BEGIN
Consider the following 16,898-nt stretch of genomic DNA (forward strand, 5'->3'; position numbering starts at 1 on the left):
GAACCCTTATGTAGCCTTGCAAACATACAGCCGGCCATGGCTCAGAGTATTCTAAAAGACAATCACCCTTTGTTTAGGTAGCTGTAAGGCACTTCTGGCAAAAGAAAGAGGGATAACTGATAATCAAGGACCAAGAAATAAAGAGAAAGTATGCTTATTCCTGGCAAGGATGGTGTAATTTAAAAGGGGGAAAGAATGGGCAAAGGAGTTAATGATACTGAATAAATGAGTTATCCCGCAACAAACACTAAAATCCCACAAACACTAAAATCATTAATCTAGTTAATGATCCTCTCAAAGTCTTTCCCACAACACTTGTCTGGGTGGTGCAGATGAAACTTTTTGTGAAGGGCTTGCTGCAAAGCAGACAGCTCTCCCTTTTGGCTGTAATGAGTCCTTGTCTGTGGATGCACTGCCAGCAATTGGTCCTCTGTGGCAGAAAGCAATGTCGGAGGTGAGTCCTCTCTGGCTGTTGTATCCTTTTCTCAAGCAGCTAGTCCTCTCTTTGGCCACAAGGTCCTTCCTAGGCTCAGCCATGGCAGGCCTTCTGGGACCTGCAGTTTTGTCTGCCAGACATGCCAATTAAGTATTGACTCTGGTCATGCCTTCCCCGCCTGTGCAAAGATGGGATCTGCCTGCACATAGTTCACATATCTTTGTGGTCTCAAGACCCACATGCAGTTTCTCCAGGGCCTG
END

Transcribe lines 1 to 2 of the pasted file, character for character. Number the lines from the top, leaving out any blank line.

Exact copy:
Consider the following 16,898-nt stretch of genomic DNA (forward strand, 5'->3'; position numbering starts at 1 on the left):
GAACCCTTATGTAGCCTTGCAAACATACAGCCGGCCATGGCTCAGAGTATTCTAAAAGACAATCACCCTTTGTTTAGGTAGCTGTAAGGCACTTCTGGCAAAAGAAAGAGGGATAACTGATAATCAAGGACCAAGAAATAAAGAGAAAGTATGCTTATTCCTGGCAAGGATGGTGTAATTTAAAAGGGGGAAAGAATGGGCAAAGGAGTTAATGATACTGAATAAATGAGTTATCCCGCAACAAACACTAAAATCCCACAAACACTAAAATCATTAATCTAGTTAATGATCCTCTCAAAGTCTTTCCCACAACACTTGTCTGGGTGGTGCAGATGAAACTTTTTGTGAAGGGCTTGCTGCAAAGCAGACAGCTCTCCCTTTTGGCTGTAATGAGTCCTTGTCTGTGGATGCACTGCCAGCAATTGGTCCTCTGTGGCAGAAAGCAATGTCGGAGGTGAGTCCTCTCTGGCTGTTGTATCCTTTTCTCAAGCAGCTAGTCCTCTCTTTGGCCACAAGGTCCTTCCTAGGCTCAGCCATGGCAGGCCTTCTGGGACCTGCAGTTTTGTCTGCCAGACATGCCAATTAAGTATTGACTCTGGTCATGCCTTCCCCGCCTGTGCAAAGATGGGATCTGCCTGCACATAGTTCACATATCTTTGTGGTCTCAAGACCCACATGCAGTTTCTCCAGGGCCTG